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Variance-based clustering methods and higher order data transformations and their applications

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TypeOfResource
Text
TitleInfo (ID = T-1)
Title
Variance-based clustering methods and higher order data transformations and their applications
SubTitle
PartName
PartNumber
NonSort
Identifier (displayLabel = ); (invalid = )
ETD_2045
Identifier (type = hdl)
http://hdl.rutgers.edu/1782.2/rucore10001600001.ETD.000051869
Language (objectPart = )
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eng
Genre (authority = marcgt)
theses
Subject (ID = SBJ-1); (authority = RUETD)
Topic
Computer Science
Subject (ID = SBJ-2); (authority = ETD-LCSH)
Topic
Multivariate analysis
Subject (ID = SBJ-3); (authority = ETD-LCSH)
Topic
Cluster analysis
Abstract
Two approaches have been proposed in statistical and machine learning communities in order to address the problem of uncovering clusters with complex structure. One approach relies on the development of clustering criteria that are able to accommodate increasingly complex characteristics of the data. The other approach is based on simplification of structure of data by mapping it to a different feature space via a non-linear function and then clustering in the new space.
This dissertation covers three related studies: development of a novel multi-dimensional clustering method, development of non-linear mapping functions that leverage higher-order co-occurrences between features in boolean data, and applications of these mapping functions for improving the performance of clustering methods. In particular, we treat clustering as a combinatorial optimization problem of finding a partition of the data so as to minimize a certain criterion. We develop a novel multi-dimensional clustering method based on a statistically-motivated criterion proposed by J. Neyman for stratified sampling from one-dimensional data. We show that this criterion is more reflective of the underlying data structure than the seemingly similar K-means criterion when second order variability is not homogeneous between constituent subgroups. Furthermore, experimental results demonstrate that generalization of the Neyman's criterion to multi-dimensional spaces and development of the associated clustering algorithm allow for statistically efficient estimation of the grand mean vector of a population.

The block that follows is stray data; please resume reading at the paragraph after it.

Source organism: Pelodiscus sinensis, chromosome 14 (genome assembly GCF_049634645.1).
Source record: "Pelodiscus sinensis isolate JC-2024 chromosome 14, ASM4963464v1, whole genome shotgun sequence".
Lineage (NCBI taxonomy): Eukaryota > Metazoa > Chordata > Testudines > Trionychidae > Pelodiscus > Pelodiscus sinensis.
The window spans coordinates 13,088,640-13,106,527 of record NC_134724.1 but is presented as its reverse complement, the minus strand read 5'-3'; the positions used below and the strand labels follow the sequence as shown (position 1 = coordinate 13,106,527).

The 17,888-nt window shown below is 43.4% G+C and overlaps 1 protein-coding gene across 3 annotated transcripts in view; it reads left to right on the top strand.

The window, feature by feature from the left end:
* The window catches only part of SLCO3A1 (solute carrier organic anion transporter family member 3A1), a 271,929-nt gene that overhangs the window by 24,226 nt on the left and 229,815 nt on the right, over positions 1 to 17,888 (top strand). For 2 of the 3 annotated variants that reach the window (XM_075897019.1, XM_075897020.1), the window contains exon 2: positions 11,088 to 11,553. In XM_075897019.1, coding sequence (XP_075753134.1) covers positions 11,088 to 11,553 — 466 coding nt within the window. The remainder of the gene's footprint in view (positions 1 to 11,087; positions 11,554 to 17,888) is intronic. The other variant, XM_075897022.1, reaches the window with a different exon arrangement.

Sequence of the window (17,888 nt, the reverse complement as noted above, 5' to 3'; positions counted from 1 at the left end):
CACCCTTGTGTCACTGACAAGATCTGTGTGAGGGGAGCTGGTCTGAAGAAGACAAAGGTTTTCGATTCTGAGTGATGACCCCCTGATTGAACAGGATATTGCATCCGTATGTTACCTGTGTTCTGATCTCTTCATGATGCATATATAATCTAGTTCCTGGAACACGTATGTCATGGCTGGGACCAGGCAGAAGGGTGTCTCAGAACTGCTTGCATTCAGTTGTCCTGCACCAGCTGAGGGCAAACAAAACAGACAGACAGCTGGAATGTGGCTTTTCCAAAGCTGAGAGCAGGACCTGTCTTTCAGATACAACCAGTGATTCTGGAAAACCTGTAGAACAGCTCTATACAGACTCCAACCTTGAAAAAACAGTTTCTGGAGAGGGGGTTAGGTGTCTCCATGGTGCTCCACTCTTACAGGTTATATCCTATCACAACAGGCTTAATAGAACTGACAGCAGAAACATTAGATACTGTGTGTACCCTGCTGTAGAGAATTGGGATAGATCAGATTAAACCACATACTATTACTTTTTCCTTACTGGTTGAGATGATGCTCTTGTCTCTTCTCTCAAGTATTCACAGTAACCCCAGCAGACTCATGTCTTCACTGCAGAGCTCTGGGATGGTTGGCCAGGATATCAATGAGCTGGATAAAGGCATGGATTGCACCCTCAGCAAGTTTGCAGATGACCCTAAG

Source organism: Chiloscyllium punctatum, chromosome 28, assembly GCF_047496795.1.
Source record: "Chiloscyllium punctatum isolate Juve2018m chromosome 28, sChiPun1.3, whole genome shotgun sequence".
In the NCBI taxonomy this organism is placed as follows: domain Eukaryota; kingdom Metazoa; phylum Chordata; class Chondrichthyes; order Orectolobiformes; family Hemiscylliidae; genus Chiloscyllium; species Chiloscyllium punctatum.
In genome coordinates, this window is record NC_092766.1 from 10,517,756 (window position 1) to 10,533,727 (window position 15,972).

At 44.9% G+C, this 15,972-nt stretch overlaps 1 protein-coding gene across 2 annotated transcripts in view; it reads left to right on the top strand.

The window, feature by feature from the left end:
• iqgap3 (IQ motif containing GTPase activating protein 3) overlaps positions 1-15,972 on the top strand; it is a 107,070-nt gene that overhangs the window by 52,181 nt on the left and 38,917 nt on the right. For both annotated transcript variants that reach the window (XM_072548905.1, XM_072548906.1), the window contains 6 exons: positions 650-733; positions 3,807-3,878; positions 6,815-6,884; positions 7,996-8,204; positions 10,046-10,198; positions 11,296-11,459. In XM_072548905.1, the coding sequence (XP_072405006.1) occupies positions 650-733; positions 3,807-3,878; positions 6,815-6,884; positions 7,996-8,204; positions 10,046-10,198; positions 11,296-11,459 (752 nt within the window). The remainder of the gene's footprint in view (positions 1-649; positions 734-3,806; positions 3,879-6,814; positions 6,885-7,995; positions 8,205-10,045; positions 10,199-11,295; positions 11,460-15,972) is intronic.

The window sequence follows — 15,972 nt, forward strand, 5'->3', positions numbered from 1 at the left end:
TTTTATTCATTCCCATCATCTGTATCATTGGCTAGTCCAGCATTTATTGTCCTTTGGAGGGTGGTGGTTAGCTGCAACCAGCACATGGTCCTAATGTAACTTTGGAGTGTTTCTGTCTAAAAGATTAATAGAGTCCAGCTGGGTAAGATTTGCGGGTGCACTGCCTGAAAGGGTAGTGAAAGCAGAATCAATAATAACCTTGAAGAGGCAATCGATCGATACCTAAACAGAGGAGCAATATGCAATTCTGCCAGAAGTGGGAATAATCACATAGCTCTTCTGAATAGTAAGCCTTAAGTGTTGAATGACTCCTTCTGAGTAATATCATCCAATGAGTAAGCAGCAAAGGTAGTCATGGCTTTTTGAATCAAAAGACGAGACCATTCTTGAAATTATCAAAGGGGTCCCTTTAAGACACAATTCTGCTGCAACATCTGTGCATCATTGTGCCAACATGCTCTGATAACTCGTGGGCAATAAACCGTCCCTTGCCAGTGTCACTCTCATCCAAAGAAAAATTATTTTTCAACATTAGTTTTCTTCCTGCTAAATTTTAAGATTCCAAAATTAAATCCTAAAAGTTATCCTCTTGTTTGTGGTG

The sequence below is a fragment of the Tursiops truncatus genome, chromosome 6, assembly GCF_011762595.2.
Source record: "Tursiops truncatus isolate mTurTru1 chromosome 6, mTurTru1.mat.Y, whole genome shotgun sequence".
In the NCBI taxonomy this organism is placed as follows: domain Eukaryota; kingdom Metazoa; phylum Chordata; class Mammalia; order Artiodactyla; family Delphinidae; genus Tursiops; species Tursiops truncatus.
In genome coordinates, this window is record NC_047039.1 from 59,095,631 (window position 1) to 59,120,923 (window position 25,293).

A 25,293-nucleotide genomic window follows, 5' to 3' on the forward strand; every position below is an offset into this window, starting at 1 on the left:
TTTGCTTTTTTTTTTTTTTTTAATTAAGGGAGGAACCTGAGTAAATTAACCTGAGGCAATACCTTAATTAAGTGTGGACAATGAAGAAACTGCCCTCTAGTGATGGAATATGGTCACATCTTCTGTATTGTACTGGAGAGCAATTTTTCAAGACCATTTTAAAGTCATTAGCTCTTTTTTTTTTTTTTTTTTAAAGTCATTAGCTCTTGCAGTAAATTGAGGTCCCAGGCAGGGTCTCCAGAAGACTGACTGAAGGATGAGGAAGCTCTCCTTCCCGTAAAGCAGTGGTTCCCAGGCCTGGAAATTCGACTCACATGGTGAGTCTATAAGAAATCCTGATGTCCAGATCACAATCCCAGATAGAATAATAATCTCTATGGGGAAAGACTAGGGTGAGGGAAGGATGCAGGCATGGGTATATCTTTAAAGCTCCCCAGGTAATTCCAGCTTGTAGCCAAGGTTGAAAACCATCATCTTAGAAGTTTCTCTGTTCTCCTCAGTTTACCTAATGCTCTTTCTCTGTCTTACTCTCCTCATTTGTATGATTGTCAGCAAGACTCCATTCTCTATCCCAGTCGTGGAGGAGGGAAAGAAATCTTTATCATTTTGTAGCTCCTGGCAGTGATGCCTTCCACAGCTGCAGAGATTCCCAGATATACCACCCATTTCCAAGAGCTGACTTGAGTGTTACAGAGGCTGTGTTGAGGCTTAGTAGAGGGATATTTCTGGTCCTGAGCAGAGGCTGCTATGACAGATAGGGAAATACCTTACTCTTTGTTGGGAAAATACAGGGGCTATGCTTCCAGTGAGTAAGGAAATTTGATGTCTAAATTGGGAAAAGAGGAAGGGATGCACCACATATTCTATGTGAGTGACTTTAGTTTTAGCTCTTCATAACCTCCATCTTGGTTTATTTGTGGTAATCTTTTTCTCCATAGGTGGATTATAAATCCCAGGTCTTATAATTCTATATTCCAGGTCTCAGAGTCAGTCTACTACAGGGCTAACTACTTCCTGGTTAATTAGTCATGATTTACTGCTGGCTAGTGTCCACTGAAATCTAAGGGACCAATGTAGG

In the framework of the mapping-based approach to discovering complex cluster structures, we introduced a novel adaptive non-linear data transformation termed Unsupervised Second Order Transformation (USOT). The novelties behind USOT are (a) that it leverages in a unsupervised manner, higher-order co-occurrences between features in boolean data, and (b) that it considers each feature in the context of probabilistic relationships with other features. In addition, USOT has two desirable properties. USOT adaptively selects features that would influence the mapping of a given feature, and preserves the interpretability of dimensions of the transformed space. Experimental results on text corpora and financial time series demonstrate that by leveraging higher-order co-occurrences between features, clustering methods achieved statistically significant improvements in USOT space over the original boolean space.
PhysicalDescription
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electronic resource
Extent
vii, 83 p. : ill.
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Note (type = degree)
Ph.D.
Note (type = bibliography)
Includes bibliographical references (p. 78-82)
Note (type = statement of responsibility)
by Nikita I. Lytkin
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Lytkin
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Nikita I.
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author
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Nikita I. Lytkin
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Kulikowski
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Casimir
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chair